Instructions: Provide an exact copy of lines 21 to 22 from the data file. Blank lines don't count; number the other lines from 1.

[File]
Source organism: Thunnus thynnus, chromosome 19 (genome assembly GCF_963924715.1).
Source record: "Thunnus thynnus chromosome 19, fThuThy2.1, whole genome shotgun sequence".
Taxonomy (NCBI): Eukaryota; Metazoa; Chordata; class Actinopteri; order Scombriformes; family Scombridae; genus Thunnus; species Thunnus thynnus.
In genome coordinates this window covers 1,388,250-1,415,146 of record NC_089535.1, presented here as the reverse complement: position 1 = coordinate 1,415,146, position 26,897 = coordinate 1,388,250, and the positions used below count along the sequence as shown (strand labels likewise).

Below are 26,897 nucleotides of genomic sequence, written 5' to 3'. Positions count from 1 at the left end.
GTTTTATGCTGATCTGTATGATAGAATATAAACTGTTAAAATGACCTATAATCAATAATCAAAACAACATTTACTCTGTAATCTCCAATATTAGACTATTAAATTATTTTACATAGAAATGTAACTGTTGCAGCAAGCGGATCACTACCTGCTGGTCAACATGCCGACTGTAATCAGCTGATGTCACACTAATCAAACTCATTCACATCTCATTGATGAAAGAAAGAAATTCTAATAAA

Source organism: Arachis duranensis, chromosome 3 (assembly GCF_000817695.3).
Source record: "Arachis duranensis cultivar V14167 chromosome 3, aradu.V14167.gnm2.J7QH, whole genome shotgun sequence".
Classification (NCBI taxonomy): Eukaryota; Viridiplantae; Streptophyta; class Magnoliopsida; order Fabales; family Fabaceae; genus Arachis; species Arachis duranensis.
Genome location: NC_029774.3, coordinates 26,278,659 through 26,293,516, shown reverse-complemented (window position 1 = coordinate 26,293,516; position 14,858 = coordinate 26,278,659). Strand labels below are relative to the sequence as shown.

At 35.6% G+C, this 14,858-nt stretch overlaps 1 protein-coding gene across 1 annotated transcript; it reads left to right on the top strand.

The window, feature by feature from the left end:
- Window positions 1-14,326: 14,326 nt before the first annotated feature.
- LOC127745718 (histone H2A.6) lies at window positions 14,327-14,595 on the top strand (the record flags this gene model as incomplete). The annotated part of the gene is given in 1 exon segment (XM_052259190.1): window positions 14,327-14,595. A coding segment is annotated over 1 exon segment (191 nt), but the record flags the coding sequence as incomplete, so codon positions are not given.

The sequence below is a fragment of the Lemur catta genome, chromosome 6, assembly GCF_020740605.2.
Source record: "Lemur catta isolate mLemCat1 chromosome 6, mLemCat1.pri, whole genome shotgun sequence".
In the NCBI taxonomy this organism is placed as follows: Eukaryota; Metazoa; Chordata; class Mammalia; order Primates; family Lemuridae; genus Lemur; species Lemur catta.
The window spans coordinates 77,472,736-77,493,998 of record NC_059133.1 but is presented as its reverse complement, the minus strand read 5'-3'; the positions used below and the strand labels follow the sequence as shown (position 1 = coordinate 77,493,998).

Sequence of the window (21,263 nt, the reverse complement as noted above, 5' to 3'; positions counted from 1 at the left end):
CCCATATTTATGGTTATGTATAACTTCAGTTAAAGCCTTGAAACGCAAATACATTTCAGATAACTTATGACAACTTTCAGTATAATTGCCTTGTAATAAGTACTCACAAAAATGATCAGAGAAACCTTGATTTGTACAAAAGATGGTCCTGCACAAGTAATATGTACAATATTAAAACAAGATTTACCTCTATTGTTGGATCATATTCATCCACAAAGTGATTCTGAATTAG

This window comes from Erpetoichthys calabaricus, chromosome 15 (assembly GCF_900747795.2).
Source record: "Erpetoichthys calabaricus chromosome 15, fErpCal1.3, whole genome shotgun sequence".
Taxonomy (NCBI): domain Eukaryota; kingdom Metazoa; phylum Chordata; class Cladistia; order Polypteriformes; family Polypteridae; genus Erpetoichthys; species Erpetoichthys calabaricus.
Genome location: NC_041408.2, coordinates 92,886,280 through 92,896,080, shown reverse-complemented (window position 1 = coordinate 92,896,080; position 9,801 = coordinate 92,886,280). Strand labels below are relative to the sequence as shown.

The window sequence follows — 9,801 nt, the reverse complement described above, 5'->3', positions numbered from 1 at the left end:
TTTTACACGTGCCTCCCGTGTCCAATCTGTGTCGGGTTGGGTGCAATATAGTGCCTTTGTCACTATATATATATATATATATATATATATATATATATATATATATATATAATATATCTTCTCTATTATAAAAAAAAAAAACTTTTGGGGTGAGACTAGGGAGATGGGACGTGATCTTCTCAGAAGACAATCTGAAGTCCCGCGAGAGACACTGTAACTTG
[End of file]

This window comes from Erpetoichthys calabaricus, chromosome 15 (assembly GCF_900747795.2).
Source record: "Erpetoichthys calabaricus chromosome 15, fErpCal1.3, whole genome shotgun sequence".